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A modelling study commissioned by EPHA, implemented by CIHEAM-IAMM, explored the effects of an agricultural producer subsidy on the availability and accessibility of fruits, vegetables and pulses in France. It concluded that product-based subsidies can make an important contribution to increasing the supply of food products recommended in national dietary guidelines.

 

Abstract:

This study modelled the responsiveness of small-scale farmers in France to two types of producer subsidies available under the Common Agricultural Policy (CAP): the small farmers scheme and voluntary coupled support. The potential impacts of subsidies on production and consumption were estimated for three product categories: fruit, vegetables, and pulses. Four scenarios with different levels of financial incentives were used for each of the two schemes. The total social cost of each intervention was estimated. The impacts were presented in light of recommended levels of consumption in national dietary guidelines.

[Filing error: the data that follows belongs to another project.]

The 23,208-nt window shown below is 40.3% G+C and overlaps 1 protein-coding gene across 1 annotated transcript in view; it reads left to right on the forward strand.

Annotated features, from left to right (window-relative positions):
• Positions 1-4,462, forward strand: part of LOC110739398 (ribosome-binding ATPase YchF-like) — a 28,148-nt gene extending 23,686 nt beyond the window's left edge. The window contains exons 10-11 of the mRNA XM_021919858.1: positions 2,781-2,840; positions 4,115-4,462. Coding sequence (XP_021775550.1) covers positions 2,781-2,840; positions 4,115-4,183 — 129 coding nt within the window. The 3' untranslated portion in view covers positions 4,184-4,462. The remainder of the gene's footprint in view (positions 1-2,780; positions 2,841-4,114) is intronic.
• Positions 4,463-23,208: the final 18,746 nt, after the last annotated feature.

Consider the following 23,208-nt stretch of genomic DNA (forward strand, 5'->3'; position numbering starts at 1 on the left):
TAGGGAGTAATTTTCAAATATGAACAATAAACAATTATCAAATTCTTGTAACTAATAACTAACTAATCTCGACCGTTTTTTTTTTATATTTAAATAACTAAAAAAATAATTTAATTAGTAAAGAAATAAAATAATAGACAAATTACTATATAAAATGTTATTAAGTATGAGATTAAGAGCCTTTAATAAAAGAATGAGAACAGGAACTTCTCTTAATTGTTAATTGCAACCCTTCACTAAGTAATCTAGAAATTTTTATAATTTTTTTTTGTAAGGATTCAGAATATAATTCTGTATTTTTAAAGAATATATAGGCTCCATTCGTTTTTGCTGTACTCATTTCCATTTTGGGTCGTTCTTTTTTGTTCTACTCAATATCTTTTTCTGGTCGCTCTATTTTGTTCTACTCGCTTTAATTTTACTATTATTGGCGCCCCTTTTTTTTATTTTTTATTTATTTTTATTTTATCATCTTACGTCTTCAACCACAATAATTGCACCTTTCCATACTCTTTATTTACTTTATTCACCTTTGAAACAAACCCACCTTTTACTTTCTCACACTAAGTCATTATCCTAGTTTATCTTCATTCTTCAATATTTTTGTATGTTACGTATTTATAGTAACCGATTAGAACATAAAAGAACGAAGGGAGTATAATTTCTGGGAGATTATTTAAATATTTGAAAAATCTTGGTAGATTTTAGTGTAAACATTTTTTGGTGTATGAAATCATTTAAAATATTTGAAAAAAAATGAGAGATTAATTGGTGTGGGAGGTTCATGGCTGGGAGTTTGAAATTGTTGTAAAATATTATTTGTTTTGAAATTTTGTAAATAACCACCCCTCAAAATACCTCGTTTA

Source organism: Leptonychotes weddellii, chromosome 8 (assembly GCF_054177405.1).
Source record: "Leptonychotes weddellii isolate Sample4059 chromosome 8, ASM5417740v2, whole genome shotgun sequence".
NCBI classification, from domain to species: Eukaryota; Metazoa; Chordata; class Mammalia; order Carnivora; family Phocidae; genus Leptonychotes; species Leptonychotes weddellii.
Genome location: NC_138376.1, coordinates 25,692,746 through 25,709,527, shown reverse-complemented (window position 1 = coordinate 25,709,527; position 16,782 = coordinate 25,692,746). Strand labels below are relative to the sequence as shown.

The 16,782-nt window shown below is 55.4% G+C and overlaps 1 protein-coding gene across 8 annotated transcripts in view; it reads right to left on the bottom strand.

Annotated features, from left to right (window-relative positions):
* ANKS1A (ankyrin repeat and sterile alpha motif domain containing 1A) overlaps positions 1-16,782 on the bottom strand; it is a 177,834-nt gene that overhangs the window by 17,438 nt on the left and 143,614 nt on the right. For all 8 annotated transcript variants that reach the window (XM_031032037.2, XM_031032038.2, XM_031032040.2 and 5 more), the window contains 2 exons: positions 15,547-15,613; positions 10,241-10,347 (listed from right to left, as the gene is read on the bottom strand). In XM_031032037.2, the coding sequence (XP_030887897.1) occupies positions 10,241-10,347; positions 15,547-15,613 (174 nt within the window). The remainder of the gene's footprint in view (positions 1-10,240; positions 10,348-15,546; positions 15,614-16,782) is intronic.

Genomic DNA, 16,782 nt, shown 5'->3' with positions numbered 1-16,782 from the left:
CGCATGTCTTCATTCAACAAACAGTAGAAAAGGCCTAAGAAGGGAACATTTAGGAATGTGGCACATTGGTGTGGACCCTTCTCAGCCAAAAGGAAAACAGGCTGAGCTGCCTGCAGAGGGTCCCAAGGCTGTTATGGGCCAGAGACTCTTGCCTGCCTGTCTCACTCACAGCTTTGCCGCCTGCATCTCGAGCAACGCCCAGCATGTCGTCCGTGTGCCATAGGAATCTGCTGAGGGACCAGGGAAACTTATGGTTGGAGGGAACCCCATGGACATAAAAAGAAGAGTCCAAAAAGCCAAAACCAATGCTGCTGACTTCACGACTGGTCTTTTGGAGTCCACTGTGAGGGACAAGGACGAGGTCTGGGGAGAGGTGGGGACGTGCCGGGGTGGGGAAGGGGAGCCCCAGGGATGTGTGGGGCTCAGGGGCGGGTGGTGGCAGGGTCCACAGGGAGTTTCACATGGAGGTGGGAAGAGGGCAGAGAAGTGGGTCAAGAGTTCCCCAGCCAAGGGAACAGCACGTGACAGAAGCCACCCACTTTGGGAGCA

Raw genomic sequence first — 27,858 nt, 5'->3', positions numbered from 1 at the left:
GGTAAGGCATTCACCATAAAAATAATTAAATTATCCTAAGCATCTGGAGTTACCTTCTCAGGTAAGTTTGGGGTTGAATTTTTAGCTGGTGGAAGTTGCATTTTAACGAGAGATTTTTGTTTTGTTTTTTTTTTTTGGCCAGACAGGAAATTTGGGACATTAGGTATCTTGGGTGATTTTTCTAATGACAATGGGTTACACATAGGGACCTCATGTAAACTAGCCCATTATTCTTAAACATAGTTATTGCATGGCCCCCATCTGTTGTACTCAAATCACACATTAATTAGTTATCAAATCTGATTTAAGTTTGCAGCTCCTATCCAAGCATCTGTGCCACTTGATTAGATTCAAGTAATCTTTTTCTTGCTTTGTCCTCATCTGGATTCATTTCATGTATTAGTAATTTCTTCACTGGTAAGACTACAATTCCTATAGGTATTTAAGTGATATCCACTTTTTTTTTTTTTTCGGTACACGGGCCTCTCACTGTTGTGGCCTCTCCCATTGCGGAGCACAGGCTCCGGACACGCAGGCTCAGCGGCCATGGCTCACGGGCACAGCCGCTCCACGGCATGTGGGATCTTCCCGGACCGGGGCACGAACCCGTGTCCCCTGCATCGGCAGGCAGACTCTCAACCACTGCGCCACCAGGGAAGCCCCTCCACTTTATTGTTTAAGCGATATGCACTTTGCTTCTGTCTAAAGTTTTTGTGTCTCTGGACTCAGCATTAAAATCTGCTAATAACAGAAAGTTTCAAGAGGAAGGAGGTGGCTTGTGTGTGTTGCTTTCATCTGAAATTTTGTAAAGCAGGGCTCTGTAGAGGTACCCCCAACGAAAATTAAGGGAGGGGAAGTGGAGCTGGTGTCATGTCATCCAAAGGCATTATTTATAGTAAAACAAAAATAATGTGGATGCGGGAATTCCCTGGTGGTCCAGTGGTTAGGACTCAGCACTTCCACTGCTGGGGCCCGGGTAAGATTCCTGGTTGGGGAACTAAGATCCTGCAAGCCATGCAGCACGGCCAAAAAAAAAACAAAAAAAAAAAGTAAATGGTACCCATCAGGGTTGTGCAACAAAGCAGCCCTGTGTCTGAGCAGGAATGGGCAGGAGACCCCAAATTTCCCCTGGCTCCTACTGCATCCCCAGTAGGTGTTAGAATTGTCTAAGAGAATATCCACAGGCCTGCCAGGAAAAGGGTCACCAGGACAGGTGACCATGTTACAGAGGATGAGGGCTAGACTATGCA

Both voluntary coupled payments and the small farmers’ scheme, showed a positive correlation between subsidy increase and agriculture production growth. The strongest scenario with a subsidy of 4.000 €/ha for farms below 10 ha was shown to fill more than 40% of the gap between the current situation and what would be required to fulfill the nutritional requirements for vegetables from national production. The consequent impact on consumption (assessed as availability of food for consumption) from a production subsidy is particularly significant for vegetables, while for pulses consumption it remains low.

Product-based subsidies can make an important contribution to increasing the supply of food products recommended in national dietary guidelines. Significant impacts on consumption are observed on products that are already largely consumed (vegetables) and that are not concerned by competing interests for their utilization (such as feed for pulses).

Production support measures need to be combined with interventions aimed at balancing feed and food supply and market for pulses. Furthermore, beyond production measures for fruits and vegetables, other parallel supply chain and demand-creation interventions can be envisaged for small farmers, such as public procurement and local markets. Producer subsidies for small-scale farmers can alter dynamics in supply chains, improve their position and bargaining power, and create new opportunities for value addition.

 

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